By Clement Manirabarusha
BUJUMBURA (Reuters) - A shortage of foreign exchange in Burundi caused by an ongoing political crisis is squeezing businesses, which say they are unable to replenish their stocks of imported merchandise.
The European Union suspended financial support to Burundi in March, saying President Pierre Nkurunziza had not done enough to resolve an ongoing political and economic crisis.
Bloody violence and a faltering economy have gripped Burundi since April of last year, when Nkurunziza said he would seek a third term in office. He went on to win an election last July.
Since then, at least three rebel groups have emerged and taken up arms against Nkurunziza's government. Tit-for-tat assassinations and gun and grenade attacks have killed more than 450 people and forced over 250,000 to flee to nearby countries.
Along with the 2008 financial crisis and falling prices for export products like coffee, the freeze in foreign aid is making hard currency scarce, Jean Ciza, the governor of the central bank, told Reuters in an interview on Thursday.
"That is why we have to manage well all what we have, so that we spare it for the most priority sectors," Ciza said.
Ciza did not give details of the size of the country's foreign exchange reserves. Earlier this month, Christian Kwizera, a deputy spokesman at the finance ministry, said the reserves could cover two to two and a half months of imports.
Foreign exchange traders in Bujumbura told Reuters they could not buy enough dollars from the central bank to sell at the official exchange rate of 1,658 Burundian francs per dollar.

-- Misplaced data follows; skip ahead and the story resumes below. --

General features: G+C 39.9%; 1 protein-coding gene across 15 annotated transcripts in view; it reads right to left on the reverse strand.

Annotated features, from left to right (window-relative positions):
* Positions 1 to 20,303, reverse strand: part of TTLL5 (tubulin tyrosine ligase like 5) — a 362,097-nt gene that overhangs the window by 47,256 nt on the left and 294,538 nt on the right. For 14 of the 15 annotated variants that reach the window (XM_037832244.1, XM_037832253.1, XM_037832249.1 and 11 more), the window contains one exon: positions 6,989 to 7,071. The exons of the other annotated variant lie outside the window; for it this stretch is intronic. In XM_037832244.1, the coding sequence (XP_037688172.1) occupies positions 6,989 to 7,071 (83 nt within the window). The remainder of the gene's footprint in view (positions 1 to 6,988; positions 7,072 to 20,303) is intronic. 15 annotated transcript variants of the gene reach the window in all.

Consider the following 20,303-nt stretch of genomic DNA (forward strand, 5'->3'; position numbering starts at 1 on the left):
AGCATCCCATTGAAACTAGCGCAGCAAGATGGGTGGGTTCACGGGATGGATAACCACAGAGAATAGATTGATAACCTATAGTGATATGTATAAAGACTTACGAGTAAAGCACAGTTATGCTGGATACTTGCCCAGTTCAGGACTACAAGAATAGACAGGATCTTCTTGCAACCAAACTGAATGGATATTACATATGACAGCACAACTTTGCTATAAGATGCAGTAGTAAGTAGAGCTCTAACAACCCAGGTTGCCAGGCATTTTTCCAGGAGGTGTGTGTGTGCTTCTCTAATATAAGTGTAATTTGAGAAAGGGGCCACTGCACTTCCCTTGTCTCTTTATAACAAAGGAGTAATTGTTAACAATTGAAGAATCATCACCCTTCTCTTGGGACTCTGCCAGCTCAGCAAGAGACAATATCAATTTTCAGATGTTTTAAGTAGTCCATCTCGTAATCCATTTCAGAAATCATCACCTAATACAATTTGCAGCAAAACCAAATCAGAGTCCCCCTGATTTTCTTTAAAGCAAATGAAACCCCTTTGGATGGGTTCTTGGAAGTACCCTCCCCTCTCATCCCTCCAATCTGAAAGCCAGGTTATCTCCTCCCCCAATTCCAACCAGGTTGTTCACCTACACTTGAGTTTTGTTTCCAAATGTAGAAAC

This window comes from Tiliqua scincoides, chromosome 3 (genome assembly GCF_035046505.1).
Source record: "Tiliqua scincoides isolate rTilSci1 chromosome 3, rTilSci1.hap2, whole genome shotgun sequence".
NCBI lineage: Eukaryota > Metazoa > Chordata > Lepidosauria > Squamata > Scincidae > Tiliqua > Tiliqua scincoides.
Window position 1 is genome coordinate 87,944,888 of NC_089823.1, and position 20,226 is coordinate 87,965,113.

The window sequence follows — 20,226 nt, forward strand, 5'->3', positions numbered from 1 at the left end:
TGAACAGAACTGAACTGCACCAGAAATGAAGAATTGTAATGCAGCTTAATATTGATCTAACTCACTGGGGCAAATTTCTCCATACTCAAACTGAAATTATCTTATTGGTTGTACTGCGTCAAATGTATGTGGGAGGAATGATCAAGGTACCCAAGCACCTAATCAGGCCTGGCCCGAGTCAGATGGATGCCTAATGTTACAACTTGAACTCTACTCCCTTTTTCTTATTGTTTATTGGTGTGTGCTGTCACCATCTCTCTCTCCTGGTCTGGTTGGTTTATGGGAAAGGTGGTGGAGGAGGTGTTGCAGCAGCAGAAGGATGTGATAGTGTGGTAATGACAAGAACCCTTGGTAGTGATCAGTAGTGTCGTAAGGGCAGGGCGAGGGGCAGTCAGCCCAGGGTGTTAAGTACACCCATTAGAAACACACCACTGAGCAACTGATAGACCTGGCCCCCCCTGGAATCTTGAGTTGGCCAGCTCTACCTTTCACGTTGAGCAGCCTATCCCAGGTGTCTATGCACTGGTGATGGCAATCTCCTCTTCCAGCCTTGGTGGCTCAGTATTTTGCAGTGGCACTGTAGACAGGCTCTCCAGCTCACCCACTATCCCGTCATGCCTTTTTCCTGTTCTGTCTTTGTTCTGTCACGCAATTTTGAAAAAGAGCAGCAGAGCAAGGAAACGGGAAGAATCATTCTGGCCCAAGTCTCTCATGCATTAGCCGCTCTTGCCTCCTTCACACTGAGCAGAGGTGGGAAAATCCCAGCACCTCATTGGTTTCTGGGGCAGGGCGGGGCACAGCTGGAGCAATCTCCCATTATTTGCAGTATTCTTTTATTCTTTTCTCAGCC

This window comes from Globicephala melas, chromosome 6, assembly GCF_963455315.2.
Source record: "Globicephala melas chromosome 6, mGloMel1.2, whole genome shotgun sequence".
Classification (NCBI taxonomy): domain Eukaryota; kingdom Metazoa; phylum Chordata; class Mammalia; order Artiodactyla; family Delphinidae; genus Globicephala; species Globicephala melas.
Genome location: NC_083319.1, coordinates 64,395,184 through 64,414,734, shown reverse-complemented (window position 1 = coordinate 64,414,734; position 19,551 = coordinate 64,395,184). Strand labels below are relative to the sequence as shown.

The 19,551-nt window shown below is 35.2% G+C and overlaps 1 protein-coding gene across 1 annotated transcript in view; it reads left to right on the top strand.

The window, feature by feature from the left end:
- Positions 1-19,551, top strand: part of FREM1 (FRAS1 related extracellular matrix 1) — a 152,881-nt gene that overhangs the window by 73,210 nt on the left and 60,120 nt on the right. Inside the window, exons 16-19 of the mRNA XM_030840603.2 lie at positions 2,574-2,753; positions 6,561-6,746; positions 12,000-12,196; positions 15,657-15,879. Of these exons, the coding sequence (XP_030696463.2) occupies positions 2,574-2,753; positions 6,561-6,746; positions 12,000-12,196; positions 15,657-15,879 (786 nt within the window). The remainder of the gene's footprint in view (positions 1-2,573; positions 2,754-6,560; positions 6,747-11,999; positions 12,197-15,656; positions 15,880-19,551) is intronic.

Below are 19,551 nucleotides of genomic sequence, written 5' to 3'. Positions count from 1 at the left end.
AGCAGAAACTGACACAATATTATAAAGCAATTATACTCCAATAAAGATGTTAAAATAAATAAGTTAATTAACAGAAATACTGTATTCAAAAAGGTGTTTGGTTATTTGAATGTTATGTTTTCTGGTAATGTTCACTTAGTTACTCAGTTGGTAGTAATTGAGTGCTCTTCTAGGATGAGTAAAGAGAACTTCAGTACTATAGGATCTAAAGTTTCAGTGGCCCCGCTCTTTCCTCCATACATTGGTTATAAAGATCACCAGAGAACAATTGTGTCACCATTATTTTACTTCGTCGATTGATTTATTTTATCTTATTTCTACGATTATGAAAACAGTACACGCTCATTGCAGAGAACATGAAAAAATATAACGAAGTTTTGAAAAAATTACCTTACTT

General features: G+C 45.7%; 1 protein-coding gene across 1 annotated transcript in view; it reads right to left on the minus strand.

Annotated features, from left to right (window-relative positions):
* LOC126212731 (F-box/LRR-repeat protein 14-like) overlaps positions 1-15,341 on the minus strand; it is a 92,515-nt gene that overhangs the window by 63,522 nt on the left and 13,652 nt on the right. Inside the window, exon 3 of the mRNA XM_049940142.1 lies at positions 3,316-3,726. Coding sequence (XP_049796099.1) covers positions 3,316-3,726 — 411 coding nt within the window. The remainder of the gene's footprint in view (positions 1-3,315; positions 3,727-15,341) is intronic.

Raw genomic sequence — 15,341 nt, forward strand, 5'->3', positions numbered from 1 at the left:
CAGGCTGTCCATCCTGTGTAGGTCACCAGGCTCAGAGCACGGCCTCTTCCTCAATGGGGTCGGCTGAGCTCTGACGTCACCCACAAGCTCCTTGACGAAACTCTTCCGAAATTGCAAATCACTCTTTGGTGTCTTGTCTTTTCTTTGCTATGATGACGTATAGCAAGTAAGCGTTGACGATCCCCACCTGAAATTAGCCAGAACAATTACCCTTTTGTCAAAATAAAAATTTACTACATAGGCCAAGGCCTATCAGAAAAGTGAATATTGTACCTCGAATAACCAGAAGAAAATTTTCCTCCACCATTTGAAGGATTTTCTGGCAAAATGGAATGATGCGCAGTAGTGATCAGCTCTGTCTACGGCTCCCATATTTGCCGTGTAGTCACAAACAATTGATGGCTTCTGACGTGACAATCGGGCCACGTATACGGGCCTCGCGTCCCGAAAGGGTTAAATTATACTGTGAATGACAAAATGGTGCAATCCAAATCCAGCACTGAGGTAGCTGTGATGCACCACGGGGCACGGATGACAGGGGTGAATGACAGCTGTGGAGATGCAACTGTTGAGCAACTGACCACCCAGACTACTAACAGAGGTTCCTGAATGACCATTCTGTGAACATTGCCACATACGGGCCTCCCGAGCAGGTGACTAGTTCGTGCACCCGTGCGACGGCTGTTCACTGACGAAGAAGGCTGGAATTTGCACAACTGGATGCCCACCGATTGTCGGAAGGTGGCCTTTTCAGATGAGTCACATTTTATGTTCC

Instead, they were getting limited dollar supplies from neighboring Democratic Republic of Congo, the traders said, which they were selling on the black market. The Bujumbura black market rate is about 2,730 Burundian francs to the dollar, nearly double the official rate.
Some shop owners in Bujumbura said the shortage might force them to shut down their businesses as inventories were depleted.
"The warehouse is almost empty," said the owner of a shop selling imported food in Bujumbura's Quartier Asiatique, who declined to give her name. "I hope that the situation will change or else I will go home after closing my businesses."
Another trader in the same neighborhood who sells building materials said she had not imported any new stock in the last two months because of the dollar shortage.
She said she had been forced to lay off two of her six workers and raise the prices of the remaining items in her shop to keep afloat.
"If the stuff you see is completely sold, we will close the businesses," she said.
(Reporting by Clément Manirabarusha; Writing by Elias Biryabarema and George Obulutsa; Editing by Larry King)